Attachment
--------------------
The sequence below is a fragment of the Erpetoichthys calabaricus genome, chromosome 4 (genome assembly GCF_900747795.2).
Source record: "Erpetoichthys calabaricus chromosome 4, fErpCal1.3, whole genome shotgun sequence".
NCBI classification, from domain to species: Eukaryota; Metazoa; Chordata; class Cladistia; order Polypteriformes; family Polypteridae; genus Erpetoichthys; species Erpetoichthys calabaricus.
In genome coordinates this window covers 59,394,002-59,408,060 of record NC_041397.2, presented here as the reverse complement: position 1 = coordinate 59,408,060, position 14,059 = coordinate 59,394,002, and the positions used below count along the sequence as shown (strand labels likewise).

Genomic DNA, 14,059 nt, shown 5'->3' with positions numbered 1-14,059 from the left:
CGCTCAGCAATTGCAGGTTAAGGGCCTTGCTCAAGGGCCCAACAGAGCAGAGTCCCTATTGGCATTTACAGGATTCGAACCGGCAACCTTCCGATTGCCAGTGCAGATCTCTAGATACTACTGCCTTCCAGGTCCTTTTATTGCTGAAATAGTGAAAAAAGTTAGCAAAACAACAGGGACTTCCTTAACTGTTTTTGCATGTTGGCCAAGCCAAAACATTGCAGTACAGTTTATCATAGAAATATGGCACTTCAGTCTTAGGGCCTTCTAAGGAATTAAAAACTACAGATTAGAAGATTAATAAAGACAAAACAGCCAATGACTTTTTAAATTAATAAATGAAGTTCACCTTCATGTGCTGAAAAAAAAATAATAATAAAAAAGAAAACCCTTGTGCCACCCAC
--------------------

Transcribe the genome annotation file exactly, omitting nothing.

The sequence below is a fragment of the Erpetoichthys calabaricus genome, chromosome 4 (genome assembly GCF_900747795.2).
Source record: "Erpetoichthys calabaricus chromosome 4, fErpCal1.3, whole genome shotgun sequence".
NCBI classification, from domain to species: Eukaryota; Metazoa; Chordata; class Cladistia; order Polypteriformes; family Polypteridae; genus Erpetoichthys; species Erpetoichthys calabaricus.
In genome coordinates this window covers 59,394,002-59,408,060 of record NC_041397.2, presented here as the reverse complement: position 1 = coordinate 59,408,060, position 14,059 = coordinate 59,394,002, and the positions used below count along the sequence as shown (strand labels likewise).

Genomic DNA, 14,059 nt, shown 5'->3' with positions numbered 1-14,059 from the left:
CGCTCAGCAATTGCAGGTTAAGGGCCTTGCTCAAGGGCCCAACAGAGCAGAGTCCCTATTGGCATTTACAGGATTCGAACCGGCAACCTTCCGATTGCCAGTGCAGATCTCTAGATACTACTGCCTTCCAGGTCCTTTTATTGCTGAAATAGTGAAAAAAGTTAGCAAAACAACAGGGACTTCCTTAACTGTTTTTGCATGTTGGCCAAGCCAAAACATTGCAGTACAGTTTATCATAGAAATATGGCACTTCAGTCTTAGGGCCTTCTAAGGAATTAAAAACTACAGATTAGAAGATTAATAAAGACAAAACAGCCAATGACTTTTTAAATTAATAAATGAAGTTCACCTTCATGTGCTGAAAAAAAAATAATAATAAAAAAGAAAACCCTTGTGCCACCCAC